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COVID-19 At-Home School Supply Lists

COVID-19 At-Home School Supply Lists

Essential supply lists for at-home educational enrichment while schools are closed as a result of the novel coronavirus.


In the coronavirus-inspired whirlwind that was March 2020, it’s fair to say that planning ahead to run a classroom at home was pretty nonexistent. And scrounging up half-used glue sticks and scrap paper will only get you so far. If you’re looking to fill out your school-at-home supply closet, try these supply lists by grade range from our sister site, TeacherLists.

School-at-Home Supply List, Early Elementary (grades preK-2)

School-at-Home Supply List, Elementary (grades 3-5)

School-at-Home Supply List, Middle (grades 6-8)


What Students Miss Most About Normal School

What have kids missed about being in school in person, full-time? A lot, it turns out.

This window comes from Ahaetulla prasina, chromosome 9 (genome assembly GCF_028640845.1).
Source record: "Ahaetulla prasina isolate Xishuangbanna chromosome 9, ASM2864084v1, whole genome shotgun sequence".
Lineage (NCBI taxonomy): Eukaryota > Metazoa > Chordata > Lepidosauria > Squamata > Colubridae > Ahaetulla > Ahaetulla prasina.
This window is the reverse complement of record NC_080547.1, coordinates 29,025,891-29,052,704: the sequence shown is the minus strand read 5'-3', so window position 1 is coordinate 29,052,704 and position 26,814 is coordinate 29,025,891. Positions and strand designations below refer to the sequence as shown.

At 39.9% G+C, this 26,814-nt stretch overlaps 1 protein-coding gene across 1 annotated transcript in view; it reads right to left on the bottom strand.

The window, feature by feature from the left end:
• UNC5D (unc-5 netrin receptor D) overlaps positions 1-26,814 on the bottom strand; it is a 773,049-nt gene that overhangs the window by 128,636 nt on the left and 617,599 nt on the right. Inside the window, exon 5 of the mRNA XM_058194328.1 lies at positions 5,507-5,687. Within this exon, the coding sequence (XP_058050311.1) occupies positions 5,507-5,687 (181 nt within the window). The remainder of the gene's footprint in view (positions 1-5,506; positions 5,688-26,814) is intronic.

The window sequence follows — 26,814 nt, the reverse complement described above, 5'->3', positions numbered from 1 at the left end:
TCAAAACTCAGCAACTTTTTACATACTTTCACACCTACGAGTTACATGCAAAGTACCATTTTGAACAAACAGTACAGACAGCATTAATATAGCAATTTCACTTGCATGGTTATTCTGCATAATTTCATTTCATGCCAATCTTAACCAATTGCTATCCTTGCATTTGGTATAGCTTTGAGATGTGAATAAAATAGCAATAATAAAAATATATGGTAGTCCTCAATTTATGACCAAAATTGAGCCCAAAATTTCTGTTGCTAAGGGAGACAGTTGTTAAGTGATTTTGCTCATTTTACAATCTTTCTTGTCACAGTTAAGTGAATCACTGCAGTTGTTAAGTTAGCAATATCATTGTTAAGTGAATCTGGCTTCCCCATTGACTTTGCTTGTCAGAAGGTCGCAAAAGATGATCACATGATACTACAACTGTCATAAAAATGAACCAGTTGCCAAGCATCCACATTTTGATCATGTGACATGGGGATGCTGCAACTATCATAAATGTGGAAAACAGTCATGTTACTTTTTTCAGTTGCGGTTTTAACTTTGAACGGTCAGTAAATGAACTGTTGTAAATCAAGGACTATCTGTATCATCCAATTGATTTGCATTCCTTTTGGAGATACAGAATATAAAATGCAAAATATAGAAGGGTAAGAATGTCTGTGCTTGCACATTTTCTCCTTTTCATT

Brainly, an online learning and homework community, surveyed about 3,000 U.S. middle and high school students about what they miss the most. We also checked with kids of different ages and grades for more insight. Those conversations and the survey revealed both expected and unexpected answers.

On friends

72% of students surveyed by Brainly agreed they miss seeing friends the most.

Anya V., who’s in 7th grade, says “During the school day I missed having breaks with my class because it was the best time to talk to my friends. It’s not the same online.”

On time with teachers

Ever B, a 5th grader, says “In real school, if you don’t ‘get it,’ your teacher can see. In online school you just pretend you ‘get it,’ and your teacher can’t tell.”

On sports and other activities

Commenting about a friend’s disappointment when their districted cancelled fall sports, Viviana S. says “I get it. That’s what theater is for me and I’ll miss being in the school plays the most.”

On school itself

Some unusual replies in Brainly’s survey included students missing the fluorescent lighting and class desks (15%).

Jack B., a 10th grader, says “I miss the consistent schedule. Having something to do every day.”

To read more about what students miss, and their responses about their stress levels, check out the full article on

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